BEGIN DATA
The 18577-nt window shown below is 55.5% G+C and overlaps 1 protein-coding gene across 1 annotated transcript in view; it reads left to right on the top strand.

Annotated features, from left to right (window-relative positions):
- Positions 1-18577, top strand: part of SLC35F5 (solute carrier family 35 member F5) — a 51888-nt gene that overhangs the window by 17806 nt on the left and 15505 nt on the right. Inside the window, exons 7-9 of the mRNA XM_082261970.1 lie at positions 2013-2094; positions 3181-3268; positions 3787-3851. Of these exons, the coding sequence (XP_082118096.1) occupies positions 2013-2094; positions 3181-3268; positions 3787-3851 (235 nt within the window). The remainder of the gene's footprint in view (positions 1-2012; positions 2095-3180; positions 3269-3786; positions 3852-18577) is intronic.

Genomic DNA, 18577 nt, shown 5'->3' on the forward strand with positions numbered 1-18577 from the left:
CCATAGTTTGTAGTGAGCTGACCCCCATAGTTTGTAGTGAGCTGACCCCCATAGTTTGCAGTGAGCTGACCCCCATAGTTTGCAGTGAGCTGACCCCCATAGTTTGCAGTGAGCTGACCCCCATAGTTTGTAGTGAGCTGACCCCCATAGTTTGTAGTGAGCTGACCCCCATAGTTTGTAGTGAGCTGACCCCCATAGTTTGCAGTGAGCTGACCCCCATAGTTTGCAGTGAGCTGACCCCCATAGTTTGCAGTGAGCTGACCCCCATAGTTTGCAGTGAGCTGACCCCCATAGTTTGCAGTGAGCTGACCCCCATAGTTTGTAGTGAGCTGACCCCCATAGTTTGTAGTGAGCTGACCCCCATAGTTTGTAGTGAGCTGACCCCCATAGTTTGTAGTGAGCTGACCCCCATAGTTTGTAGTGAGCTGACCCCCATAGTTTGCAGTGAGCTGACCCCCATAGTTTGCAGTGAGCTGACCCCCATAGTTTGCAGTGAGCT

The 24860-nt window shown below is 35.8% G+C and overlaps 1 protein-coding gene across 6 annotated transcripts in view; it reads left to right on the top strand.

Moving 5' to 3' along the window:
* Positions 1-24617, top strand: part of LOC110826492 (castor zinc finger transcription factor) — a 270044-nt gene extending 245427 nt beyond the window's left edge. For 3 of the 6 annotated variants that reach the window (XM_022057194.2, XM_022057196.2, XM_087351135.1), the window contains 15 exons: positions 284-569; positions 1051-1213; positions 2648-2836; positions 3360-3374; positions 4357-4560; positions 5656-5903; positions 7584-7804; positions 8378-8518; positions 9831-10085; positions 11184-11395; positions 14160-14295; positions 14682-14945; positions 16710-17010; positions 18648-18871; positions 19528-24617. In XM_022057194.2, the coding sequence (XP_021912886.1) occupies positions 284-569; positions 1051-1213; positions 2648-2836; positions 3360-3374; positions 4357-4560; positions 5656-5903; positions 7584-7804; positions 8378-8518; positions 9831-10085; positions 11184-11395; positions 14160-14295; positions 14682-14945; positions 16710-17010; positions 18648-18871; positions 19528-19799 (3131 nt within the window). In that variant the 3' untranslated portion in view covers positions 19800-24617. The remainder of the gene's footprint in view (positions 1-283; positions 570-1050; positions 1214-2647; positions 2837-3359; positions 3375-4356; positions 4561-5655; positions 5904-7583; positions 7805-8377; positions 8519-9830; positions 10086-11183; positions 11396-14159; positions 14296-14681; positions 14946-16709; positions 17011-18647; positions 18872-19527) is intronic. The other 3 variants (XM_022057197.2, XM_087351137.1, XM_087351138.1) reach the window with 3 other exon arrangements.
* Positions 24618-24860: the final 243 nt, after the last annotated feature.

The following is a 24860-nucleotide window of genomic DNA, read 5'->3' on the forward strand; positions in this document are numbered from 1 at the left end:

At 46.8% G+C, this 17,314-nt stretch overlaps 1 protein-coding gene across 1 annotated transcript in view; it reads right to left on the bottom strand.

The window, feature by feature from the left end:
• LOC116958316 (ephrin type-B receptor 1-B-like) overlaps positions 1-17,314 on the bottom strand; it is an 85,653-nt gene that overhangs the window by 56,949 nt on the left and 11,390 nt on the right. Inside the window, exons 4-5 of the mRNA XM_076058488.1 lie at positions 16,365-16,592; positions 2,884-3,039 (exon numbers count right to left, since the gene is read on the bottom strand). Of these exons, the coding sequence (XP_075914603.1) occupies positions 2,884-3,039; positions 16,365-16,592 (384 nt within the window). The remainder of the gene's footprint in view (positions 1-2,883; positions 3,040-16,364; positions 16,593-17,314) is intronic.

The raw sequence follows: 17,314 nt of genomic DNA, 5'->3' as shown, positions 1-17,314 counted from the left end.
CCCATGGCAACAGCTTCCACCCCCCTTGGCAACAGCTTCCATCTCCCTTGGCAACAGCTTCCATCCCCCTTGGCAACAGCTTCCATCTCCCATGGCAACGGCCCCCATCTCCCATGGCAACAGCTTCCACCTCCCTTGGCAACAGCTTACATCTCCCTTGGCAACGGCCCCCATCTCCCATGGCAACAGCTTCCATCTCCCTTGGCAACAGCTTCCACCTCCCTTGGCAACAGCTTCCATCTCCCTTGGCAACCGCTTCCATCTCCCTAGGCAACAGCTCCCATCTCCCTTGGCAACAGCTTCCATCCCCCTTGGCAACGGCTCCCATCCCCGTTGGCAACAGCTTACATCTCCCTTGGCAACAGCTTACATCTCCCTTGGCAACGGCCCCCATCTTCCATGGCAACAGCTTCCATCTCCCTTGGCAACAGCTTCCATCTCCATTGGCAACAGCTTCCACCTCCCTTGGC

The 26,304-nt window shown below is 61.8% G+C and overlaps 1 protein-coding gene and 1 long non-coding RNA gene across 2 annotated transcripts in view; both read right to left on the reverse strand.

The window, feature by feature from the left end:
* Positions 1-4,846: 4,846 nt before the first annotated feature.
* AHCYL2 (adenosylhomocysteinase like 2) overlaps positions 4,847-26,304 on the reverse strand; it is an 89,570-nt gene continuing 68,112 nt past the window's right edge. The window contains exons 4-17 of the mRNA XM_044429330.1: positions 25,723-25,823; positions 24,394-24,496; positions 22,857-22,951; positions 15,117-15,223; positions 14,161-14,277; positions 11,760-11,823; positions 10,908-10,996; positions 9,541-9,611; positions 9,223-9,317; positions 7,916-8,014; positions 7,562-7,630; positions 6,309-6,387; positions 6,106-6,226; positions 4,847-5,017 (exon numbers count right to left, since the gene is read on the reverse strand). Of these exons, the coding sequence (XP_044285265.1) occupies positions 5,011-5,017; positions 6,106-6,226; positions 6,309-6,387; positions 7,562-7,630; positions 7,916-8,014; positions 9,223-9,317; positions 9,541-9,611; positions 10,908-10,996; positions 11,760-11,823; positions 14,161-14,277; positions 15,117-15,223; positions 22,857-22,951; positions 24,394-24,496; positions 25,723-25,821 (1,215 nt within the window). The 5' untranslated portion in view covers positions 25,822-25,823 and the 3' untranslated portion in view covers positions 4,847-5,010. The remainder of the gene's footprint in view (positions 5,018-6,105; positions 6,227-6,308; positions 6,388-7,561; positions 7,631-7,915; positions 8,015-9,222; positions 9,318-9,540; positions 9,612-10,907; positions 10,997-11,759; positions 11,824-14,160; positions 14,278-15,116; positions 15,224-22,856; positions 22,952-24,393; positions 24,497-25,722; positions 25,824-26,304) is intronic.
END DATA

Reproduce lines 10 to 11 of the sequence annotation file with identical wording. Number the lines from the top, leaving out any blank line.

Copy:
The following is a 24860-nucleotide window of genomic DNA, read 5'->3' on the forward strand; positions in this document are numbered from 1 at the left end:

At 46.8% G+C, this 17,314-nt stretch overlaps 1 protein-coding gene across 1 annotated transcript in view; it reads right to left on the bottom strand.